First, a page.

Here we describe the configuration, calibration, and initial results from the combination of two recently developed underwater instruments that measure acoustic reflectivity and, simultaneously, the location, pose and size of millimeter-sized plankton relative to the sonar beam. The acoustic system, ZOOPS (ZOOPlankton Sonar), uses a broadband chirp signal that operates with a single monostatically configured transducer in the 1.5-2.5 MHz frequency range. We demonstrate that the system can record, with adequate signal-to-noise levels, identifiable reflections from single copepods with lengths as small as 360 μm. To simultaneously identify taxa and measure orientation, a pair of "O-Cam" microscopes were stereoscopically calibrated and geometrically co-registered with the orientation and range-resolved acoustic transmissions of the sonar beam. The system's capability is demonstrated via the in situ measurement of acoustic reflectivity as a function of orientation for 224 individual pelagic copepods comprising three orders of free-living taxa. Comparison with a well-known model, the Distorted Wave Born Approximation (DWBA), using a spheroidal formulation, yields both differences and similarities between the in situ field data and the model's predictions.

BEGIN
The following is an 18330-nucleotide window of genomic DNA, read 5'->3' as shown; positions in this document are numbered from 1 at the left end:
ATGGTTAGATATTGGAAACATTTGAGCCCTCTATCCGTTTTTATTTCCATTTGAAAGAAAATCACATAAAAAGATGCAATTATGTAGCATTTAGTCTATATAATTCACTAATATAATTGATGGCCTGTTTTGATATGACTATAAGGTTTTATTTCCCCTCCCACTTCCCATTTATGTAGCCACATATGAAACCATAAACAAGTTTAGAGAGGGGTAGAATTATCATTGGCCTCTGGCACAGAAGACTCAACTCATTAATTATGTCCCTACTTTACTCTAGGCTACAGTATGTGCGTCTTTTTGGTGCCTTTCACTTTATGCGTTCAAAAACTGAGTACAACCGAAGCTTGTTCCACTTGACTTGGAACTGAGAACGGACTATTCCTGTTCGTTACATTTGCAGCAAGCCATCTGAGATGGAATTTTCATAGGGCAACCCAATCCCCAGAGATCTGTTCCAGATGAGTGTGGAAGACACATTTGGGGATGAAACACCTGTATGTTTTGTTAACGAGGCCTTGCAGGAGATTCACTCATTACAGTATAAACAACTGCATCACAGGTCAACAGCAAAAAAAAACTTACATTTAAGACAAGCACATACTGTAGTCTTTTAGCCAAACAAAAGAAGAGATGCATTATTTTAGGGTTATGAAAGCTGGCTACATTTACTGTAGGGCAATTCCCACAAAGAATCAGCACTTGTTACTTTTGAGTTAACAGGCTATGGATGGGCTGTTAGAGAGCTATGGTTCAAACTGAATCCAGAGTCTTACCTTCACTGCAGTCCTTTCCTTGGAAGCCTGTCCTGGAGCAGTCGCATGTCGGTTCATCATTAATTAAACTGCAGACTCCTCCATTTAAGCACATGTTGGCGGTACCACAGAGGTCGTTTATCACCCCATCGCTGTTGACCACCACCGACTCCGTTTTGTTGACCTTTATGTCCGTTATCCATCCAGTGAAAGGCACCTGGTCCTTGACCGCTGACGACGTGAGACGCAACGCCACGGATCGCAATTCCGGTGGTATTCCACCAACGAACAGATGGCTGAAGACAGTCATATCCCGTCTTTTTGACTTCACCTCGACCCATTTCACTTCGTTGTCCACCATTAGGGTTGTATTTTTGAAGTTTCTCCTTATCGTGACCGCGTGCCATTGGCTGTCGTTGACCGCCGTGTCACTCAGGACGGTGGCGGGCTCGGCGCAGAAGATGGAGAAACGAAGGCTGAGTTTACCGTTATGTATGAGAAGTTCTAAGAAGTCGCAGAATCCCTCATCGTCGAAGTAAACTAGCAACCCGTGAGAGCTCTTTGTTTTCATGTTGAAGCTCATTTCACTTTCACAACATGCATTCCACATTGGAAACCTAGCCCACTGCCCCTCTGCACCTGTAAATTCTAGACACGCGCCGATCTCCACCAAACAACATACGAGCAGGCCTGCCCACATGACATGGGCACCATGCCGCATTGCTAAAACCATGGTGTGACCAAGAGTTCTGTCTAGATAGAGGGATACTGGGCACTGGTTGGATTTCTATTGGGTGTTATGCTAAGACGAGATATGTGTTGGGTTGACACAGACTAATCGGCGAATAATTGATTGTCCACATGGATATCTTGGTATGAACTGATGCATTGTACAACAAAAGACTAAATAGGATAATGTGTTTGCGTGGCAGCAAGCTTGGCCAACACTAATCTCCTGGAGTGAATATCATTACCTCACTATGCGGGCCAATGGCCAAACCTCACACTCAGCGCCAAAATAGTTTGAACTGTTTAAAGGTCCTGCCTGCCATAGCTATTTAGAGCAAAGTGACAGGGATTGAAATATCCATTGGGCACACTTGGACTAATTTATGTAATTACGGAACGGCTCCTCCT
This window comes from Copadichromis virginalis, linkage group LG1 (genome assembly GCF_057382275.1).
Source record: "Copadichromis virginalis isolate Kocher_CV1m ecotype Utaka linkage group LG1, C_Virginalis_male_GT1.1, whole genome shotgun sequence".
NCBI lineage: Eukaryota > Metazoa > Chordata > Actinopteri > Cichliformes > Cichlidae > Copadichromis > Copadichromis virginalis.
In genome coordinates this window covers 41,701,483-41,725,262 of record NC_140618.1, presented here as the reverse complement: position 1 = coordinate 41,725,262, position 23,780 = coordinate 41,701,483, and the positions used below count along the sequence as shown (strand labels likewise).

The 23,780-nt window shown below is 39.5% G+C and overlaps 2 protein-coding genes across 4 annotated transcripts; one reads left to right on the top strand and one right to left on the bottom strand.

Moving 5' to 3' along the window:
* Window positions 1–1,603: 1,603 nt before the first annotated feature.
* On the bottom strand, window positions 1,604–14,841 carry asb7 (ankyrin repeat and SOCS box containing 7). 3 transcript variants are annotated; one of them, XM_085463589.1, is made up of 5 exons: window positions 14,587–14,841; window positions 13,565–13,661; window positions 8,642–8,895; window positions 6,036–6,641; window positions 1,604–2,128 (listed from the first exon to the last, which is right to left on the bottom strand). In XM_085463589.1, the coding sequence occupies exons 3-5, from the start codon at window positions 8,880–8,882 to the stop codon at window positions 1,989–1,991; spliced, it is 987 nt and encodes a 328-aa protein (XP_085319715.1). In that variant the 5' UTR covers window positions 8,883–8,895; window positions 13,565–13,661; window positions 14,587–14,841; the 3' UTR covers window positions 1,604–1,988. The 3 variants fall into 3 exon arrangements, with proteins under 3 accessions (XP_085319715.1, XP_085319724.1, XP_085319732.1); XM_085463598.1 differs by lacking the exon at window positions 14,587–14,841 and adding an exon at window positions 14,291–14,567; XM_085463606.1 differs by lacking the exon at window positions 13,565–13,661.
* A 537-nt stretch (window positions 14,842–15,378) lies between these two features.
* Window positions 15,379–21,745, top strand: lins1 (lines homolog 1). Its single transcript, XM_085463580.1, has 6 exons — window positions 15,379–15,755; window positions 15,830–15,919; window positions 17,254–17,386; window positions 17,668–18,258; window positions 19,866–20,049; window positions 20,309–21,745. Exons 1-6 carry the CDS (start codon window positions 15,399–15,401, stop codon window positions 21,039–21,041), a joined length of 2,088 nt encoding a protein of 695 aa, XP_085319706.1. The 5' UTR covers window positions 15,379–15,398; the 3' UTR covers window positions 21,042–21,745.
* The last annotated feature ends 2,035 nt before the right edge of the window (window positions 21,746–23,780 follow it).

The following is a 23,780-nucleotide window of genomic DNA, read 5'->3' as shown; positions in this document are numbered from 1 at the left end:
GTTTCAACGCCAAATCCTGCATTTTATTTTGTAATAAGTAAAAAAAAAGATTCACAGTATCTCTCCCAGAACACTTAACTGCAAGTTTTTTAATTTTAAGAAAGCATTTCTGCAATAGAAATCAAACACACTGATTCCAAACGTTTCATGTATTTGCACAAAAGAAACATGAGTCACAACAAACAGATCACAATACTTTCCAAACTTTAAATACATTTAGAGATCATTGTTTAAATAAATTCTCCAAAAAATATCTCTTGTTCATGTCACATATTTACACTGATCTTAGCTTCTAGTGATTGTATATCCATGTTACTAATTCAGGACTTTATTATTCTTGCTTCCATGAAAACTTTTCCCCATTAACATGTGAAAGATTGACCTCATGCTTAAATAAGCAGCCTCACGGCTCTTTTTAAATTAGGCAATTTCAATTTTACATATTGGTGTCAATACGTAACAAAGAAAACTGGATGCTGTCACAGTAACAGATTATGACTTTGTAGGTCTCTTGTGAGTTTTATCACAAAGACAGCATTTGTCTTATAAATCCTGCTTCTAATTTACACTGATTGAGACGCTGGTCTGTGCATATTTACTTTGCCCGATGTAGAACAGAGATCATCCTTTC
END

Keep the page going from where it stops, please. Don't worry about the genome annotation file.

Briseño-Avena, C., Roberts, P. L. D., Franks, P. J. S., & Jaffe, J. S. (2015). ZOOPS- O2: A broadband echosounder with coordinated stereo optical imaging for observing plankton in situ. Methods in Oceanography, 12, 36–54. https://doi.org/10.1016/j.mio.2015.07.001